Taiwan | Flights canceled and schools closed in anticipation of Typhoon Koinu

(Taitung) Taiwanese authorities canceled flights and closed schools in parts of the island’s south ahead of the typhoon’s expected arrival Koinuthe second to hit the territory in a month.

Taiwan experiences frequent tropical storms from May to November, but the typhoon Haikuiin early September, was the first to hit the island in four years, triggering torrential rains, strong winds and forcing nearly 8,000 people to evacuate their homes.

Experts say climate change is making the paths of tropical storms harder to predict while increasing their intensity.

In preparation for the typhoon Koinu due to hit the south of the island on Thursday morning, according to weather services, more than 100 international and domestic flights have been canceled, while ferry services to Taiwan’s outlying islands have been halted.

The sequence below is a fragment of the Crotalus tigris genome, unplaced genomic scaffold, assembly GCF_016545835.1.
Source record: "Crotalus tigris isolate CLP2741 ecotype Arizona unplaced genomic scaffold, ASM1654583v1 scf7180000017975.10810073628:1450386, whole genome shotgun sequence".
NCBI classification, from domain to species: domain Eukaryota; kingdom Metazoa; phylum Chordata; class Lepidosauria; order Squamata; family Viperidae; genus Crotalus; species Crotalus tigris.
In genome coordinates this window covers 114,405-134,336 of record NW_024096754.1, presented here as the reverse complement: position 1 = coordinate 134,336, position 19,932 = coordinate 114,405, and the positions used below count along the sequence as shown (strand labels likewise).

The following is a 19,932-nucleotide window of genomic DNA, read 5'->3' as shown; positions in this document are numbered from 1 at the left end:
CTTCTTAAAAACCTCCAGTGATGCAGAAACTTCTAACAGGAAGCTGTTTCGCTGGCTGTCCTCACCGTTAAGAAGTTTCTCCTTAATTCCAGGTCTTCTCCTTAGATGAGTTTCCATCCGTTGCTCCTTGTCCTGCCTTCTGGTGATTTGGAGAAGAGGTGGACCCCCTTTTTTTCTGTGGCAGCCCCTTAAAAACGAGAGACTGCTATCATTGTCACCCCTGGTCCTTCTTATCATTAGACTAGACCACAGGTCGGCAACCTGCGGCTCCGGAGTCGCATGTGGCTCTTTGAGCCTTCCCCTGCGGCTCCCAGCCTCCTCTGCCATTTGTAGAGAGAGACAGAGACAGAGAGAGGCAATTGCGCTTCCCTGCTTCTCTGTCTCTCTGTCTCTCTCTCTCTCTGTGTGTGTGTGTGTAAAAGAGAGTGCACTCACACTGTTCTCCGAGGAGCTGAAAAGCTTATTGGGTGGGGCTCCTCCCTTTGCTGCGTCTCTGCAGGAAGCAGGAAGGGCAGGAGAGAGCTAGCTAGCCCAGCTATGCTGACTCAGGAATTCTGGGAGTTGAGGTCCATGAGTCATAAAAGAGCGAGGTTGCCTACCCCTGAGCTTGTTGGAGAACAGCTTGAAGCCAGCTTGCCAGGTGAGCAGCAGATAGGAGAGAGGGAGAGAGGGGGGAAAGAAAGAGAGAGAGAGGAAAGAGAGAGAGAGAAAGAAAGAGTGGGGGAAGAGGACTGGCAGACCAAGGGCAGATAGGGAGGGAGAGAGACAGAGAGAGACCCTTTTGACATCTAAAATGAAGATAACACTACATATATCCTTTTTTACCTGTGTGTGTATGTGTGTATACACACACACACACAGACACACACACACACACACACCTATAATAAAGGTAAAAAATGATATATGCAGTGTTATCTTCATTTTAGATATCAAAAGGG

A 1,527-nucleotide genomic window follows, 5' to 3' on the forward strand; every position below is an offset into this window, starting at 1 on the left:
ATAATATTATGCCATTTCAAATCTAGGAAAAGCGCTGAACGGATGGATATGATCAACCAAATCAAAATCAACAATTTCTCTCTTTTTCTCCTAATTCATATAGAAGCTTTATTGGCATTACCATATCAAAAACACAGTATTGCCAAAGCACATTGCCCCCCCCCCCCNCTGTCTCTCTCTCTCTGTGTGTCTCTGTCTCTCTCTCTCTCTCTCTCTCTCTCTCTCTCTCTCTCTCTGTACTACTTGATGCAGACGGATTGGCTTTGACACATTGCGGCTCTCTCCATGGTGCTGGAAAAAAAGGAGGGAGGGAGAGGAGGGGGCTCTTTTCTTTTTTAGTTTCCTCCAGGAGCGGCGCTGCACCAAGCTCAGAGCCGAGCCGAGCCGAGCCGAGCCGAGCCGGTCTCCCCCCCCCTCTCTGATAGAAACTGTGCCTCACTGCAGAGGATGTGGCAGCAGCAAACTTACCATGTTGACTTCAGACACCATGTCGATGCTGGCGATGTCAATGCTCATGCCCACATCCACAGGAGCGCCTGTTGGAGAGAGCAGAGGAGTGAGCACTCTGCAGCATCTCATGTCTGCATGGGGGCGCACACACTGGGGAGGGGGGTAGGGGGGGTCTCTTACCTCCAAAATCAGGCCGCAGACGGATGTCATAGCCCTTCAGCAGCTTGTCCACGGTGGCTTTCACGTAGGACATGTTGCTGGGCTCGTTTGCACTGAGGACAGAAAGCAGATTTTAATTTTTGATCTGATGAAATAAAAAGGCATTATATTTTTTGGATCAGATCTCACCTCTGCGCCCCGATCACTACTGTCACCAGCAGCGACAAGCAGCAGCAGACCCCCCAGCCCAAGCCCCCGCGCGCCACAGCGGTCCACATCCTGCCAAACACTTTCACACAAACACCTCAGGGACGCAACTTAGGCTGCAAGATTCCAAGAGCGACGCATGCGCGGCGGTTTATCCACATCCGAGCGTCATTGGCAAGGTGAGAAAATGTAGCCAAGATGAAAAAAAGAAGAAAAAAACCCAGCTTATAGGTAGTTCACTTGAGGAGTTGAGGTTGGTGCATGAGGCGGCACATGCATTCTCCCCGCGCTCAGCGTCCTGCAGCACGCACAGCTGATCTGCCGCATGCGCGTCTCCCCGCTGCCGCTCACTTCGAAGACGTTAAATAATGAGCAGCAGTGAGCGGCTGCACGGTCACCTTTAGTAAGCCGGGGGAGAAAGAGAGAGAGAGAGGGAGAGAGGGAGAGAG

More than 200 people were evacuated for fear of landslides in the south of the island.

Waves could reach up to seven meters high, according to authorities.

Fishing boats were massed at a port in Pingtung County to protect against the typhoon, while primary schools in the agricultural region of Taitung allowed children to return home earlier than planned.

The previous typhoon “was barely a month ago, and we have another one,” lamented Yang Pi-cheng, 65, to AFP, while waiting to pick up her grandchildren at the Dawang primary school.

A major highway along the coast was also closed as a precaution.

Koinu was located around 6 a.m. Eastern time Wednesday, 200 kilometers (125 miles) east of the island and was moving in its direction at a speed of 10 kilometers per hour.

It has already caused heavy rains in the mountainous regions of Yilan and New Taipei City (northeast).

After hitting southern Taiwan, it is expected to head towards the eastern coast of China’s Guangdong province, according to the Hong Kong Meteorological Observatory.

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